Here I have one valve inserted into the middle casing – you can see the top spindle shaft poking up. (The valve is only inserted part way into the casing.) The right-most valve also has the back head bearing plate, which goes over the top of the spindle. If you’re lost and trying to figure out which parts I’m referring to, pull out your copy of the Farkas book and look at page 9.


Here are the parts of the valve, laid out in the order that they sit in the horn. The parts that go on the bottom are on the left. They are, in order from left to right, the stop arm retaining screw, the stop arm and some more retaining screws, the stop plate with corks, the valve spindle, and the back head bearing plate.


And lastly, here’s my whole work area. You can see all of the slides, waiting patiently over by the fireplace.


Our landlord has been doing some work on our house, and I have everything from one closet piled in our guest bathroom. As soon as he’s done, I’ll be able to put those things away and then wash out the horn in the guest bathtub, to get rid of all of the heavy oils I used to get the horn apart (the valves were frozen). Then I’ll lubricate and reassemble the instrument, and give it a test play.

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I have 40 French horn pieces scattered across my living room. dscn0749.jpg

A  note of warning: I am a trained professional. (Just ask about my student loans!) Do not attempt to do this at home. No, I’m serious. Never, ever attempt to disassemble a rotor valve unless you have been taught how by someone who knows what he or she is doing. You can ruin the instrument faster than you can play a C major scale.

One of my friends asked me to take a look at her horn. Her father tried unsucessfully to fix it some time ago. (See the note above about not messing with rotor valves. Just say no.) She gave it to me Thursday, I brought it home, took off all the strings, applied a little oil, and… nothing. Three of the valves were frozen fast.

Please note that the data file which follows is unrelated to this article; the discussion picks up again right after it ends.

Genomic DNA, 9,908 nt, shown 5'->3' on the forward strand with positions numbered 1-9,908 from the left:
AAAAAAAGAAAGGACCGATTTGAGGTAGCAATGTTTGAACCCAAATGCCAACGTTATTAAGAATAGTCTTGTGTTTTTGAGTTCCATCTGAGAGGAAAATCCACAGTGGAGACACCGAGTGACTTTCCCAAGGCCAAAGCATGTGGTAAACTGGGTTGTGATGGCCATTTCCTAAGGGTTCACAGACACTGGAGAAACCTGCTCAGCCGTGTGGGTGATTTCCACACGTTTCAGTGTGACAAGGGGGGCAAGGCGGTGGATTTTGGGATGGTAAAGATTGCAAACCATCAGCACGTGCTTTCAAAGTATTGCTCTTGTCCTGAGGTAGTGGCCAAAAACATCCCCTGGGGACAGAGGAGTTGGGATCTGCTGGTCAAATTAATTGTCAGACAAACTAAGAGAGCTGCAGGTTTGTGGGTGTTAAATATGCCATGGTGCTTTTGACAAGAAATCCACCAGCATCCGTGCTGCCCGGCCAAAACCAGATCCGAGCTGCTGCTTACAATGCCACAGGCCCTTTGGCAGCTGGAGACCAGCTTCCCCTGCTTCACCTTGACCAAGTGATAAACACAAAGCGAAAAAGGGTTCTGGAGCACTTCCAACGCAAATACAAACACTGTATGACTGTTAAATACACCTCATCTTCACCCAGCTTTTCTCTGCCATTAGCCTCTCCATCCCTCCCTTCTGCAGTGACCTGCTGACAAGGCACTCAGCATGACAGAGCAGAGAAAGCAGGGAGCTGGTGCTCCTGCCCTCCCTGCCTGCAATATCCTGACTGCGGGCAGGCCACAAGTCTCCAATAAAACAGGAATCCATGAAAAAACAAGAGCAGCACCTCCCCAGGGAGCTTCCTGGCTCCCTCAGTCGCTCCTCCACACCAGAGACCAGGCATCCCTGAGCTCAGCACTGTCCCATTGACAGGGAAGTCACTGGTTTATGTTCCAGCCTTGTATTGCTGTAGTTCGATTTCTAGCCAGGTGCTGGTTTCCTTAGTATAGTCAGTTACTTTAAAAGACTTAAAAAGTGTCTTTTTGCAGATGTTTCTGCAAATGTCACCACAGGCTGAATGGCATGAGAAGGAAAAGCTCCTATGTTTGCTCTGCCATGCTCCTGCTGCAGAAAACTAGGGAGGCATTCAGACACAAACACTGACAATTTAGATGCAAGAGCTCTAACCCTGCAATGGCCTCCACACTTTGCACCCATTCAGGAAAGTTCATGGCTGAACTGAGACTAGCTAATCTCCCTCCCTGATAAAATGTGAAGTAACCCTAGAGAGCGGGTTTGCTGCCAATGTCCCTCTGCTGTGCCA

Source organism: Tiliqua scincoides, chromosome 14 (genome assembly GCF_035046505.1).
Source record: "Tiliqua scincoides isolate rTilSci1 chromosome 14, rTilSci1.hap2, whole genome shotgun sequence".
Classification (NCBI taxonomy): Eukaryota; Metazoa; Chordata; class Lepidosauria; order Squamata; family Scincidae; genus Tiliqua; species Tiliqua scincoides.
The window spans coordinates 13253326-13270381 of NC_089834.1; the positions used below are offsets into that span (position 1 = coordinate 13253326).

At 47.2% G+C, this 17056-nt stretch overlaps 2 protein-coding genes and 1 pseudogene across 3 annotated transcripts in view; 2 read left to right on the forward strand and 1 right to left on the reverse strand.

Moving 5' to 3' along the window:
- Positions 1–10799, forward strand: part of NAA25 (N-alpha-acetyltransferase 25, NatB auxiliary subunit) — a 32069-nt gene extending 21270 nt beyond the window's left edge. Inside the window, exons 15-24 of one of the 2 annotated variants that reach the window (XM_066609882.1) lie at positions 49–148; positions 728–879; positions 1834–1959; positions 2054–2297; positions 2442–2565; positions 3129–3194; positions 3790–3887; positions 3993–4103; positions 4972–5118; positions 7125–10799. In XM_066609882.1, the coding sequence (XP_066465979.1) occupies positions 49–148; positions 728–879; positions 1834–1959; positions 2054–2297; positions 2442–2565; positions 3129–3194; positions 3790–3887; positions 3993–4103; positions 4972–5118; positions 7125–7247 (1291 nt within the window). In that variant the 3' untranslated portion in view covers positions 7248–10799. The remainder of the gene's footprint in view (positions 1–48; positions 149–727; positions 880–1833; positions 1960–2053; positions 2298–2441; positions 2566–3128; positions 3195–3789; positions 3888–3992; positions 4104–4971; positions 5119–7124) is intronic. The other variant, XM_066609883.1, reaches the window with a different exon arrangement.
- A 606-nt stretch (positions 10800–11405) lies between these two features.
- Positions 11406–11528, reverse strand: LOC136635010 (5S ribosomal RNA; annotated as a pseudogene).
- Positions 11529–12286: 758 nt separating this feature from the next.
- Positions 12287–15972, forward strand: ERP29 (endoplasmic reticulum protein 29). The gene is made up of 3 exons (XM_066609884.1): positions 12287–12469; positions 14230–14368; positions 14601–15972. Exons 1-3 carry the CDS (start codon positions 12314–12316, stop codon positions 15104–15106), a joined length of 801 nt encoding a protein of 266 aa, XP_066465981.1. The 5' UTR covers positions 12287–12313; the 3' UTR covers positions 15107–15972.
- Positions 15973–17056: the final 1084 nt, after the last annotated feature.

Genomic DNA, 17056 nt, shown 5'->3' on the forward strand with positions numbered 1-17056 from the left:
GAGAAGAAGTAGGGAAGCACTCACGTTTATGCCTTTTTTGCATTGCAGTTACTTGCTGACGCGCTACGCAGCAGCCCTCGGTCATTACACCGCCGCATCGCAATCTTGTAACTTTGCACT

Off I went on Friday to the hardware store for some penetrating oil and a mallet. Luck was mine, as all of the slides pulled out just fine. I took off everything I possibly could, laid down some towels, and started applying oil. I poured in oil, tapped on a few spots, waited an hour, tested the valves, poured in more oil, forced it in with air pressure from the valve slides, waited a few more hours, tested, poured in more oil, pulled and tugged in a few places… and voila, a spindle started to slide out! Ten minutes and a few taps later, I had the whole thing apart.


It’s resting comfortably on the living room floor, waiting for a nice soak in the tub tomorrow, followed by massive lubrication, reassembly, restringing, some slide grease, a little more oil, and a test play.

Lest anyone think that I’ve been idly experimenting on innocent French horns all week, here’s the balance of my works in progress.

A few yards of laceweight merino/silk blend, all spun, plied, washed and ready for swatching:


Icarus continues to grow, ever-so-slowly. It would help if I worked on it a little more; it’s last on my priority list at the moment, unfortunately. I know Mom is waiting impatiently.


Socks, in a three by three rib with brioche stitch. The socks are also low on the priority list, but they get worked on a little more often because they fit in my purse and don’t require concentration. I’ve discovered that both the credit union and pharmacy lines start moving a lot faster when I pull out and start knitting on a sock. Perhaps they think that my obvious display of boredom is a poor advertisement of their service?


The Green Tea Raglan, halfway seamed! The pieces are blocked and the raglans seamed. I only need to seam down the sides and arms, massage a few bits around the neck and re-block!


And, the project currently getting my highest level of attention, Santa #4!  He’s finally moving along.


Better photos next time, I promise. As you can see, I’ve been a little busy!